Determination of Fundamental Thermodynamic Properties of Alkali/Alkaline-Earth Elements in Liquid Metals for Recovery from Molten Salt Solutions

Restricted (Penn State Only)
Smith, Nathan Douglas
Graduate Program:
Materials Science and Engineering
Doctor of Philosophy
Document Type:
Date of Defense:
September 21, 2018
Committee Members:
  • Hojong Kim, Dissertation Advisor
  • Hojong Kim, Committee Chair
  • Zi-Kui Liu, Committee Member
  • Allison Michelle Beese, Committee Member
  • Thomas E Mallouk, Outside Member
  • Electrochemical Separations
  • Liquid Metals
  • Alkali/Alkaline-Earths
  • Sr-Bi
  • Sr-Sb
  • Sr-Sn
  • Electromotive Force Method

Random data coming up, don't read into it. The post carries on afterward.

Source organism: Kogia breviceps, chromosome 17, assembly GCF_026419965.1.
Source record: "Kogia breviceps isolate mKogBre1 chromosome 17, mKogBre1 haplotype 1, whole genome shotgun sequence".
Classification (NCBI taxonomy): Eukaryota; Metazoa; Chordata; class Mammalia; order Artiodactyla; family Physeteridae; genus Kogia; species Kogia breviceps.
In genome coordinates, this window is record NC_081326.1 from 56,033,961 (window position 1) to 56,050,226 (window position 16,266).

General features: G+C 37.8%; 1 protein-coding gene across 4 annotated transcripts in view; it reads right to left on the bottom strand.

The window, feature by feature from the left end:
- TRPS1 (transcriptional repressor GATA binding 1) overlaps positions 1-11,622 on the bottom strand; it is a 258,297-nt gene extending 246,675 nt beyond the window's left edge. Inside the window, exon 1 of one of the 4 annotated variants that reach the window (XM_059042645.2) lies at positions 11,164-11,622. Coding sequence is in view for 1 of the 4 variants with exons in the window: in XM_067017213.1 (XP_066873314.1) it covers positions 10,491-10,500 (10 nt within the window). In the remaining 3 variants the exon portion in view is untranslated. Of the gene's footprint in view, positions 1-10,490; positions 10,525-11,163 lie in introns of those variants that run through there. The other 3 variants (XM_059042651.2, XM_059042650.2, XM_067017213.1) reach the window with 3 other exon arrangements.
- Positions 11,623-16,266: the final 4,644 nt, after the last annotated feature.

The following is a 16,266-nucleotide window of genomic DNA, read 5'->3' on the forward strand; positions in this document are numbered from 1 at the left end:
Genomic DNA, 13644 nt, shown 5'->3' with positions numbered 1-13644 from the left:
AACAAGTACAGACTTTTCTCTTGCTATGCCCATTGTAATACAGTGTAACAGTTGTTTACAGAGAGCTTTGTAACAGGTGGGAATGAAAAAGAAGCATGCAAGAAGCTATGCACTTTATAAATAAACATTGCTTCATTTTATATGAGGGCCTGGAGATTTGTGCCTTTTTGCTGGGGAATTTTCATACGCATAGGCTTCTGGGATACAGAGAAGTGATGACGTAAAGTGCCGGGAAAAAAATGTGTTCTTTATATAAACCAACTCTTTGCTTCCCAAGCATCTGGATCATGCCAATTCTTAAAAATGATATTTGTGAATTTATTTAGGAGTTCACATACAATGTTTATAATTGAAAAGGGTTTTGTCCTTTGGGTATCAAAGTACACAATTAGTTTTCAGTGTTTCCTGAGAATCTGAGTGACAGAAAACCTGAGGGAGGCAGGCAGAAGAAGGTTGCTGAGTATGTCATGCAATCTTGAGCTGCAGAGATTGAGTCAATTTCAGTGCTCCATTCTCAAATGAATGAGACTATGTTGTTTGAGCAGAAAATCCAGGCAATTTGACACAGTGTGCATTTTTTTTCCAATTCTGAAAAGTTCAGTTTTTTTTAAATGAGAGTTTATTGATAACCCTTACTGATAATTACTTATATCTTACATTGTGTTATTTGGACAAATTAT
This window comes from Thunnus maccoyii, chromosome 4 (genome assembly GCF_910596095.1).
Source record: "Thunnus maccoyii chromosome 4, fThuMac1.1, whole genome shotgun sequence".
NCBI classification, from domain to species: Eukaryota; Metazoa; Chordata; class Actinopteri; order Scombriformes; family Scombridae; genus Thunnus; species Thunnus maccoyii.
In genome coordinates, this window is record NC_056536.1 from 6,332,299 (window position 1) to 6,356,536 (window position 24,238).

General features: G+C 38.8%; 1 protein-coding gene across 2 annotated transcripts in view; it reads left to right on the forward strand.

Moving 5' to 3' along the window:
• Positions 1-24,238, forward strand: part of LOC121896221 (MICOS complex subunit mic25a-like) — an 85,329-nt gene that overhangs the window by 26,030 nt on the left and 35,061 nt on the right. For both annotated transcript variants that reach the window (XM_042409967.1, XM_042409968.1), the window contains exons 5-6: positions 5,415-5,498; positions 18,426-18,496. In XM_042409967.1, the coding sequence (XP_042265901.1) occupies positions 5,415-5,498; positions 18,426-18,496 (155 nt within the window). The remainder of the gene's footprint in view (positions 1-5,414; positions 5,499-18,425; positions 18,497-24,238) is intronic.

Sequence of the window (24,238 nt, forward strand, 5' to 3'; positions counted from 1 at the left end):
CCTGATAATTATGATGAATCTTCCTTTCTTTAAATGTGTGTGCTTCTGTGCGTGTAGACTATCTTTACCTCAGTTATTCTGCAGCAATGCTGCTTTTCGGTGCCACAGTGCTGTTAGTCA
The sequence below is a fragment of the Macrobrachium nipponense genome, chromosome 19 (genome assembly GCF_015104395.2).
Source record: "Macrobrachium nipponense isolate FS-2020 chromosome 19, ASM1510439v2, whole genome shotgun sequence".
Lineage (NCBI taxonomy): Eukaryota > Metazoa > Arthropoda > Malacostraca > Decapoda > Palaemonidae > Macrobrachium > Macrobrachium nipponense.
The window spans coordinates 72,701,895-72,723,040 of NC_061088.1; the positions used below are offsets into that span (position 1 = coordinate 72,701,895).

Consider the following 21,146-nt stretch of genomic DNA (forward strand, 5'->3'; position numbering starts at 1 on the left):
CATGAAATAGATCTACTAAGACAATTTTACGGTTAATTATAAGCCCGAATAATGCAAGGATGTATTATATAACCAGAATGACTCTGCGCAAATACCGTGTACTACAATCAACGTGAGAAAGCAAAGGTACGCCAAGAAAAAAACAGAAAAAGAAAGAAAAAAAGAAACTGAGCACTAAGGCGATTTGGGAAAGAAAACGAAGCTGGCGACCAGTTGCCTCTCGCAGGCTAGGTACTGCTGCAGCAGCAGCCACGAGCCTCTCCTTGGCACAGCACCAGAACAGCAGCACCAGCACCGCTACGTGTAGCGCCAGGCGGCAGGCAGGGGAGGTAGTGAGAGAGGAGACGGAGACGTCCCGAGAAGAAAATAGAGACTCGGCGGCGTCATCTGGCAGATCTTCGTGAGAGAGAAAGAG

In the nuclear industry, uranium is recovered from used nuclear fuel using a process known as electrorefining in which a metallic used nuclear fuel anode is oxidized into molten LiCl-KCl-UCl3 electrolyte and pure U is preferentially reduced onto an inert cathode. While electrorefiner systems facilitate the recycling of substantial amounts of uranium from used nuclear fuel, they also contribute to the production of nuclear waste due to the build-up of dangerous elements including 90Sr and 137Cs in the molten salt electrolyte as they are more active in the salt than U and will therefore oxidize out of the anode before U. The accumulation of Sr and Cs in the electrolyte presents a problem as Sr and Cs isotopes have high heat densities and produce large amounts of highly ionizing radiation; these hazards combined with difficulty in removing the highly stable Sr and Cs from the electrolyte necessitates frequent replacement and disposal of the electrolyte, which then contributes to the overall volume of nuclear waste. This dissertation focuses on evaluating the viability of using liquid metal electrodes as a method for electrochemical separation of Sr and Cs from LiCl-KCl-based molten salts due to their strong atomic interactions with alkali/alkaline-earth elements, which cause a shift in relative stability of the alkali/alkaline-earths in the electrolyte. Thermodynamic properties, including activities, partial molar entropies, and partial molar enthalpies, were determined using electromotive force measurements for the Sr-Bi, Sr-Sb, and Sr-Sn binary systems in order to elucidate the strength of interactions between Sr and each liquid metal. By combining the fundamental thermochemical data with phase characterization of each of the binary systems using X-ray diffraction (XRD) and differential scanning calorimetry (DSC), a comprehensive understanding of both thermodynamic phase behavior was developed for all three binary systems. Activities as low as aSr = 10-13 at xSr = 0.04 at T = 888 K were measured as well as liquid state solubilities as high as 40 mol% at 988 K. Experimental data was used as input data towards computational efforts involving first-principles calculations as well as the CALPHAD technique in the case of the Sr-Sb system to develop an improved Sr-Sb phase diagram and provide further basis for the use of computational models in elucidating strongly interacting binary systems. Attempts to remove Sr from molten salt electrolyte using an electrochemical cell with liquid metal (Bi, Sb, Sn) cathodes were successful, with post-mortem elemental analysis of the electrodes confirming significant quantities of Sr (4.0-6.5 mol%) deposited into Bi and Sb. Furthermore, deposition results correlated well with the deposition behavior predicted from the aforementioned electromotive force measurements, inviting the possibility of using liquid metal electrodes as a method for selectively removing Sr from molten LiCl-KCl electrolyte and for reducing the total volume of nuclear waste left accumulating in on-site repositories throughout the US.